Diabetes in Society


Lessons from the history of insulin

I recently had the enormous honour to unveil a large bronze statue of Nicolae Paulescu in Bucharest together with the President of Romania. The occasion was the 80th anniversary of the publication of Paulescu’s seminal paper on his discovery of insulin…

Wanted! Cost-effective solutions in diabetes care

As daunting as the overall costs of diabetes are, the day-to-day challenge for individuals with diabetes and policy makers relates to choices in diabetes care. What benefits do various choices of intervention provide and at what cost? Whether these questions are asked at an individual or national level, knowing the answers is fundamental to cost-effectiveness.

Epidemiology, clinical medicine and public health: at the interface

In today’s health-conscious world, ill health is no longer an inexplicable ‘act of God’, nor a punishment for wrong-doing nor an evil spell. The marriage of medicine and science, scarcely a century old, has revealed much about the causes of disease, how to treat it and, increasingly, how to prevent it. This is particularly valid for people with diabetes, a condition which, over the years, has prompted increased understanding and acquisition of knowledge. The disorder has been recognized and described almost since the written human record started.

Implementing national diabetes programmes in Latin America

The prevalence of diabetes in Latin America will double within the next couple of decades. Type 2 diabetes is already among the first 10 causes of mortality in the Latin American adult population due to chronic complications related to premature and accelerated atherosclerosis. It is also estimated that around one third of these women and half of these men remain undiagnosed for years. Latin America must, therefore, be prepared for an epidemic with serious consequences.

A diabetes voice from Barbados

“My name is Olivia Bayne. I am from the island of Barbados located in the West Indies. I am like the average teenager but with one vital difference. I have had Type 1 diabetes since I was eight years old…”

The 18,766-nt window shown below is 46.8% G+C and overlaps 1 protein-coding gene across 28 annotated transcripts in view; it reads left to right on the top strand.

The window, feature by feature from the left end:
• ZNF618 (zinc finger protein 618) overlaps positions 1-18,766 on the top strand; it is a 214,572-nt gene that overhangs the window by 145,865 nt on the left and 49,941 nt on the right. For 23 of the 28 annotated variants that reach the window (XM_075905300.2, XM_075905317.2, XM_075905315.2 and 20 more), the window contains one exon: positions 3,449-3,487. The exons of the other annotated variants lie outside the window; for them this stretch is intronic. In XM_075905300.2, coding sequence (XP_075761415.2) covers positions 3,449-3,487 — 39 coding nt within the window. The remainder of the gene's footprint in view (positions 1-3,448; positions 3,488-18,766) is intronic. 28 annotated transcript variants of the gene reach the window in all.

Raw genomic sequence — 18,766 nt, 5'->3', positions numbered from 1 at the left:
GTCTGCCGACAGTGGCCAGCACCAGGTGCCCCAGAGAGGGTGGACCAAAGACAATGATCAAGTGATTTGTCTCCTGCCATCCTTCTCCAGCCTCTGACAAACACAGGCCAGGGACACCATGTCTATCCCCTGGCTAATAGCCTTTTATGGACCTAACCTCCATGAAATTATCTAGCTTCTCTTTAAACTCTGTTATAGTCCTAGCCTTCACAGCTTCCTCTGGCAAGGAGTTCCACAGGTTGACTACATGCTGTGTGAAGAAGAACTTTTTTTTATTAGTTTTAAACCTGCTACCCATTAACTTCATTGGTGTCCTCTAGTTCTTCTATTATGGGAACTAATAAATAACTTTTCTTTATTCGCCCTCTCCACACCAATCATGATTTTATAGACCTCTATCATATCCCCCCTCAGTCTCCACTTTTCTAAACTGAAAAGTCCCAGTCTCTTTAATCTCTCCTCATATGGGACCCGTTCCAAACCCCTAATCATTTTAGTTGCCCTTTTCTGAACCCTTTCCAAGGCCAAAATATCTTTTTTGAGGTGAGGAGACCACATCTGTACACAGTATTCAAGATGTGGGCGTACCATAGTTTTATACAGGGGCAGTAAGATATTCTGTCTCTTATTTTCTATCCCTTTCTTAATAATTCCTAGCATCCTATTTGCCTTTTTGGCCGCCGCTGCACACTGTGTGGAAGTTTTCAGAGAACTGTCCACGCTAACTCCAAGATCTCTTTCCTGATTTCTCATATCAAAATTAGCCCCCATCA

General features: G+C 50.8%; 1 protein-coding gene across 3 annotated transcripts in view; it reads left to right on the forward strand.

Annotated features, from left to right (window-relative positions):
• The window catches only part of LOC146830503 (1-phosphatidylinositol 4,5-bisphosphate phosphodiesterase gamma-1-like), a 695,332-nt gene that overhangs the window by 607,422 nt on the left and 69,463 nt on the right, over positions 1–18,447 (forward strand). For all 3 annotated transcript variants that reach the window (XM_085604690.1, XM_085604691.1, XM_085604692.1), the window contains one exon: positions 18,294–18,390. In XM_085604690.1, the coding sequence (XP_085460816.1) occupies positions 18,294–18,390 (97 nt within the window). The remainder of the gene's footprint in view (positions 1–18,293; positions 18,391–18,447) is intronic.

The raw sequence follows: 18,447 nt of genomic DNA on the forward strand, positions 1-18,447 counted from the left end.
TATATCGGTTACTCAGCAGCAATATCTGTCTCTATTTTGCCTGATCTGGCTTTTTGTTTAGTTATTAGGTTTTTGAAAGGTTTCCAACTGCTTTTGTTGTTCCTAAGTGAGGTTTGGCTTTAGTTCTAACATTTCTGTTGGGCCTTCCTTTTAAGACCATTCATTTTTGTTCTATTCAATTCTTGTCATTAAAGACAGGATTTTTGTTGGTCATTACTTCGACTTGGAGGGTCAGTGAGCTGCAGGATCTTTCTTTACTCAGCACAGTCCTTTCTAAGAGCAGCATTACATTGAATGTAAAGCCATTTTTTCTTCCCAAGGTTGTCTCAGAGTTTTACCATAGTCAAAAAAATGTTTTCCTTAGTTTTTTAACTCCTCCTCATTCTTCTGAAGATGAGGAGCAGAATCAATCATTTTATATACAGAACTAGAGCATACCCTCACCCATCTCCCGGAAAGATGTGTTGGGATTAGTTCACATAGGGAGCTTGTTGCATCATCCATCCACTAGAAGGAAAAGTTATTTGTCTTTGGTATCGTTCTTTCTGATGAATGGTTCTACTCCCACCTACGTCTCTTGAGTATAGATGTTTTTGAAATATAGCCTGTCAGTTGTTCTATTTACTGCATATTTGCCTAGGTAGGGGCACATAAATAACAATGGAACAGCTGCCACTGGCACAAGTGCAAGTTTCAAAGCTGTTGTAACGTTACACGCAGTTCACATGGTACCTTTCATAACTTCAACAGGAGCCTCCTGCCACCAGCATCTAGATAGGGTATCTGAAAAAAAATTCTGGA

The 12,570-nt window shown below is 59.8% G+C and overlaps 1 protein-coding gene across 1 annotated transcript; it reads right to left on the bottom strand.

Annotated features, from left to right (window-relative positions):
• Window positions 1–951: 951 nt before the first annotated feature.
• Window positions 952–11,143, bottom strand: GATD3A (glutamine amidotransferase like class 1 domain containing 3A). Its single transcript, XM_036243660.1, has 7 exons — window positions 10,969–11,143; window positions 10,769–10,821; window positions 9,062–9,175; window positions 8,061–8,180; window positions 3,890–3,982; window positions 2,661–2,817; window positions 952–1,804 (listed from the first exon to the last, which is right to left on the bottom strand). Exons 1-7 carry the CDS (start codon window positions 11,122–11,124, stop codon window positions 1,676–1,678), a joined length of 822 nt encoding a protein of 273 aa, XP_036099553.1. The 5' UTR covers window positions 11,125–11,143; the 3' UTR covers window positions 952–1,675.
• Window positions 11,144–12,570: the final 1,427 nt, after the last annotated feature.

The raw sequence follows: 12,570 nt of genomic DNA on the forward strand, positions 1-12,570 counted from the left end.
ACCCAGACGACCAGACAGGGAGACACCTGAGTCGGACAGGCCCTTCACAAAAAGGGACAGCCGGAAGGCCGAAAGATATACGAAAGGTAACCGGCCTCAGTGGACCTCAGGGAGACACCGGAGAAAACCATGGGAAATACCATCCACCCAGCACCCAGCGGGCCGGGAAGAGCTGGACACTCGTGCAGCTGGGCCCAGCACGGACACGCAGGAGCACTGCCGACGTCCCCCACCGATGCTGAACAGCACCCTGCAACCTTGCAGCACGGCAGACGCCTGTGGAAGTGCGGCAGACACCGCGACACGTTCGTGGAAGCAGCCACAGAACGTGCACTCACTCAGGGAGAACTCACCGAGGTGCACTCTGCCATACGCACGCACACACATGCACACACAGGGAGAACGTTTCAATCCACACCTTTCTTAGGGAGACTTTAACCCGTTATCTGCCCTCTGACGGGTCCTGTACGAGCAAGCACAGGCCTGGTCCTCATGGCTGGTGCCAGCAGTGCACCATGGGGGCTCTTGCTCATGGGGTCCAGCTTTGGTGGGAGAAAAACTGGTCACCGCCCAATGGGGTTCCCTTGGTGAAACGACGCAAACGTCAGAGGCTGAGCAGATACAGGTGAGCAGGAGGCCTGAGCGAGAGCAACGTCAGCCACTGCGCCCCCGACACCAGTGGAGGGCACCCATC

Seeing it right: accessible information for the visually impaired

Failure to provide accessible information for blind and partially sighted people is both unacceptable and unnecessary. It is unacceptable in that it is a denial of a fundamental right to information. It is unnecessary in that it makes no sense on business grounds. Providing information in alternative formats need not be expensive or difficult; large print, audio tape and computer files can be easily provided without specialist equipment.

Decades of diabetes

Hazel Davies and Roy Cross have never met, but they have a lot in common: they are both Australian centenarians, masters of long-term diabetes control. This story is a tribute to them and their astonishing achievement in reaching a ripe age with diabetes—and without complications.

Hypoglycaemia at work: unfounded discrimination?

When firefighter Tim Hoy developed Type 1 diabetes he was immediately placed on 'light duties' pending a medical dismissal. Tim successfully appealed against the decision, but the assumption that the need for self-treatment with insulin, with its associated risk of hypoglycaemia (low blood sugar levels), poses a safety risk in the workplace is a recurrent problem. The Edinburgh-based study, funded by Diabetes UK, gathered data from over 243 people with diabetes.

Understanding the human side of diabetes

The findings of the recently-conducted DAWN study (Diabetes Attitudes, Wishes and Needs) tell us that people with diabetes who are cut off from a community of support not only manage their condition ineffectively, but also feel worse within themselves. Networks of supportive family, colleagues or friends appear to be at least as important as medication in relation to the ability of a person with diabetes to manage their condition.

The road to becoming a working mum

Shilpa Verma from India is a mother, a wife, a diabetologist and a clinical researcher. But long before she became all these, she was diagnosed with diabetes.